“If you have no money, men won't care for you, women won't love you; won't, that is, care for you or love you the last little bit that matters.”


“أعتقد أن هناك أربع دوافع للكتاب:
1- حب الذات الصرف: الرغبة في أن تكون ذكيًا، أن يتم الحديث عنك، أن تُذكر بعد الموت، أن تنتقم من الكبار الذين وبخوك في طفولتك.
2- الحماس الجمالي: إدراك الجمال في العالم الخارجي، أو من ناحية أخرى في الكلمات وترتيبها الصحيح. البهجة من أثر صوت واحدٍ على الآخر. في تماسك النثر الجيد أو إيقاع قصة جيدة
3- الحافز التاريخي: الرغبة في رؤية الأشياء كما هي لإكتشاف حقائق صحيحة وحفظها من أجل استخدام الأجيال القادمة.
4- الهدف السياسي: الرغبة في دفع العالم في إتجاه معين لتغيير أفكار الآخرين حول نوع المجتمع الذي ينبغي عليهم السعي نحوه”


“England is the most class-ridden country under the sun. It is a land of snobbery and privilege, ruled largely by the old and silly.”


“[T]he more one is conscious of one's political bias, the more chance one has of acting politically without sacrificing one's aesthetic and intellectual integrity.”


“I do not think one can assess a writer's motives without knowing something of his early development. His subject matter will be determined by the age he lives in... but before he ever begins to write he will have acquired an emotional attitude from which he will never completely escape. It is his job, no doubt, to discipline his temperament and avoid getting stuck at some immature stage, in some perverse mood; but if he escapes from his early influences altogether, he will have killed his impulse to write.”


“Aesthetic enthusiasm. Perception of beauty in the external world, or, on the other hand, in words and their right arrangement. Pleasure in the impact of one sound on another, in the firmness of good prose or the rhythm of a good story. Desire to share an experience which one feels is valuable and ought not to be missed. The aesthetic motive is very feeble in a lot of writers, but even a pamphleteer or writer of textbooks will have pet words and phrases which appeal to him for non-utilitarian reasons; or he may feel strongly about typography, width of margins, etc. Above the level of a railway guide, no book is quite free from aesthetic considerations.”


“In our time, political speech and writing are largely the defense of the indefensible.”


“Never use the passive where you can use the active.”


“No book is genuinely free from political bias. The opinion that art should have nothing to do with politics is itself a political attitude.”


“An army of unemployed led by millionaires quoting the Sermon on the Mount—that is our danger.”


“I knew that I had a facility with words and a power of facing unpleasant facts, and I felt that this created a sort of private world in which I could get my own back for my failure in everyday life.”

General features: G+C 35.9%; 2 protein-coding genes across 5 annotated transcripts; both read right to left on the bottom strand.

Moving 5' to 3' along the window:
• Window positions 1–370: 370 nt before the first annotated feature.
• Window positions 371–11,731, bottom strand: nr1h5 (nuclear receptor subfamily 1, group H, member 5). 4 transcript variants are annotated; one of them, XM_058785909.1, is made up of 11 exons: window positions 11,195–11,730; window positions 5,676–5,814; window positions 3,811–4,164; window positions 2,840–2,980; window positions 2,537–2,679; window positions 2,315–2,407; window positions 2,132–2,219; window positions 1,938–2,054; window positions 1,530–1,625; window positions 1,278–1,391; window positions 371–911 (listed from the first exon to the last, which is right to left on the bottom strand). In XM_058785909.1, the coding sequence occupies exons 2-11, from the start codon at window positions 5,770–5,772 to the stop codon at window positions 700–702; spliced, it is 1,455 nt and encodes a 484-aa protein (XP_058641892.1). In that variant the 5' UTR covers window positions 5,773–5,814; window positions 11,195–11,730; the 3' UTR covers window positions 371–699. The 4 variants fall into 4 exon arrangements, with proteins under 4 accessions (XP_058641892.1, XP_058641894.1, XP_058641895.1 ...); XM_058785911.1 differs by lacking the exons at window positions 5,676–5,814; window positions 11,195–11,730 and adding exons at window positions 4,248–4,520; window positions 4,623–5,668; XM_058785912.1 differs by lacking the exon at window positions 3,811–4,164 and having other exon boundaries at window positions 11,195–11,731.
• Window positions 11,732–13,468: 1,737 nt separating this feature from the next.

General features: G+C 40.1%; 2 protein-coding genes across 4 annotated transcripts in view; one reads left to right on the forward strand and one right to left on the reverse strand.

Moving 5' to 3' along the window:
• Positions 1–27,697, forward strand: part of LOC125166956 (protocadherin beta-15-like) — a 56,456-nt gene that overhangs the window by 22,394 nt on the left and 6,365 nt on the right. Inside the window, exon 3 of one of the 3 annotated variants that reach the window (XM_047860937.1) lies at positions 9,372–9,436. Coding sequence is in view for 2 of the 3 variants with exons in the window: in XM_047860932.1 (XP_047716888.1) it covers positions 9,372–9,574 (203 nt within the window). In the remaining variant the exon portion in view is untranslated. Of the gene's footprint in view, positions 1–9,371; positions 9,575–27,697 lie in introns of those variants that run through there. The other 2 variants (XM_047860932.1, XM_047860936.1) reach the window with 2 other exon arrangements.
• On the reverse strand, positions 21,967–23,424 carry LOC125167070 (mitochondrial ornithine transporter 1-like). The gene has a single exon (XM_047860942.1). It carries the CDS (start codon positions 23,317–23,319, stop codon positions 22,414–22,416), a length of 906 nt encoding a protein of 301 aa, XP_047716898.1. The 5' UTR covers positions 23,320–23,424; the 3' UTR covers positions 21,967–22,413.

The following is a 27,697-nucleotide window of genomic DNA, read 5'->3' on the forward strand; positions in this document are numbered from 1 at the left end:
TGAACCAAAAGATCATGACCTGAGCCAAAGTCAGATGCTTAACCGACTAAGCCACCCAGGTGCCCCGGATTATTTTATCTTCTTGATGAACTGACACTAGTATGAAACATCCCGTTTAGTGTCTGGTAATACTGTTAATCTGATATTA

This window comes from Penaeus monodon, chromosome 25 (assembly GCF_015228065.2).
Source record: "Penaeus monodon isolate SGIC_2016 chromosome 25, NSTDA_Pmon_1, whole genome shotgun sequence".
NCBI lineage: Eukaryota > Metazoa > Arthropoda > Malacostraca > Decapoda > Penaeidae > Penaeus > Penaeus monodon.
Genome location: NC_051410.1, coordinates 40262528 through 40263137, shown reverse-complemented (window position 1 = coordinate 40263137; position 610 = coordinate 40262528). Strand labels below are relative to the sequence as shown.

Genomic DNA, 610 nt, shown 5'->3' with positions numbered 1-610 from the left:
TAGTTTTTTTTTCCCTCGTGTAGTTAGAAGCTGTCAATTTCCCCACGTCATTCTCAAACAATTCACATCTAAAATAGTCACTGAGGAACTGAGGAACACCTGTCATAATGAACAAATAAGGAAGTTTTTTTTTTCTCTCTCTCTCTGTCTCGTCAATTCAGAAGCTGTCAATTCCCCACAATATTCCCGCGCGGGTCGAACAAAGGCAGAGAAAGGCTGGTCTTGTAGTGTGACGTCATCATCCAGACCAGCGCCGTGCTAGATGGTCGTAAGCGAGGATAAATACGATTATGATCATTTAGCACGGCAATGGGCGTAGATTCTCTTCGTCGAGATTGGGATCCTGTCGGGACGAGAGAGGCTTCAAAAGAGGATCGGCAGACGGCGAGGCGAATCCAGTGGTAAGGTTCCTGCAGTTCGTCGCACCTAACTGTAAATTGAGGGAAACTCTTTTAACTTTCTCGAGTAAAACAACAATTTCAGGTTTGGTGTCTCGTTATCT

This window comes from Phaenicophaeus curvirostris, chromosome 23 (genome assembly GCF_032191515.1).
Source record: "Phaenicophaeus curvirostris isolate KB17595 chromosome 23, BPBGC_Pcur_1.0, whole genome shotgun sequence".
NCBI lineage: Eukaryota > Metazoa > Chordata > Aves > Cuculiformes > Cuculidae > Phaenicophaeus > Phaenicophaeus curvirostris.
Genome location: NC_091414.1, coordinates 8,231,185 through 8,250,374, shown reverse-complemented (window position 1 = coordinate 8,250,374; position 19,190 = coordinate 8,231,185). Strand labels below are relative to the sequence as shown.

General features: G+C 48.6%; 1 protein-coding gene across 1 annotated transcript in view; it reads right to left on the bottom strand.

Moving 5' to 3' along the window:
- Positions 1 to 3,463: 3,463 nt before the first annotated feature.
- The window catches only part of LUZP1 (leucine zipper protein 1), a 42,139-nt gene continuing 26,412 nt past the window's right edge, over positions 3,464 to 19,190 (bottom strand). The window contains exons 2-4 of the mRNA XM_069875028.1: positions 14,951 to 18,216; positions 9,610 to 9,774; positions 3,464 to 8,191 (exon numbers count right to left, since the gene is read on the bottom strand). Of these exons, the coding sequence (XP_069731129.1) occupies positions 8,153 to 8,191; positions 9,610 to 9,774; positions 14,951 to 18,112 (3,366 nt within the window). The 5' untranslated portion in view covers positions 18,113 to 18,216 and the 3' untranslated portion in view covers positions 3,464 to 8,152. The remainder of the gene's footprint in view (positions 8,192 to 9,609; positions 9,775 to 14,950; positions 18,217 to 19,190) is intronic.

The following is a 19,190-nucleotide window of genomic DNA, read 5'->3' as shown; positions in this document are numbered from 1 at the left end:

“... the writer knows more or less what he wants to say, but an accumulation of stale phrases chokes him like tea-leaves blocking a sink.”


“In our age there is no such thing as ‘keeping out of politics’. All issues are political issues, and politics itself is a mass of lies, evasions, folly, hatred and schizophrenia.”


“The great mass of human beings are not acutely selfish. After the age of about thirty they abandon individual ambition—in many cases, indeed, they almost abandon the sense of being individuals at all—and live chiefly for others, or are simply smothered under drudgery.”


“I am not able, and I do not want, completely to abandon the worldview that I acquired in childhood. So long as I remain alive and well I shall continue to feel strongly about prose style, to love the surface of the earth, to take pleasure in solid objects and scrapes of useless information. It is no use trying to suppress that side of myself. The job is to reconcile my ingrained likes and dislikes with the essentially public, non-individual activities that this age forces on all of us.”


“It is bound to be a failure, every book is a failure, but I do know with some clarity what kind of book I want to write.”


“An illusion can become a half-truth, a mask can alter the expression of a face.”


“Quite apart from anything else, the rule of money sees to it that we shall be governed largely by the old—that is, by people utterly unable to grasp what age they are living in or what enemy they are fighting.”


“For the hair has grown on my upper lip
And the clergy are all clean-shaven”


“عندما يصبح للمرء علاقة محترفة مع الكتب يكتشف المرء كم هي رديئة غالبيتها !”


“النصوص يمكن أن تُقرأ على نحوٍ مختلف Ùˆ في سياقات مختلفة.
Ùˆ هذه الأيام يمكن تفكيكها حسب الرغبة Ùˆ الإرادة.”


“ليس بوسع المرء كتابة شيء مقروء إلا إذا كافح باستمرار لطمس شخصيته ذاتها !”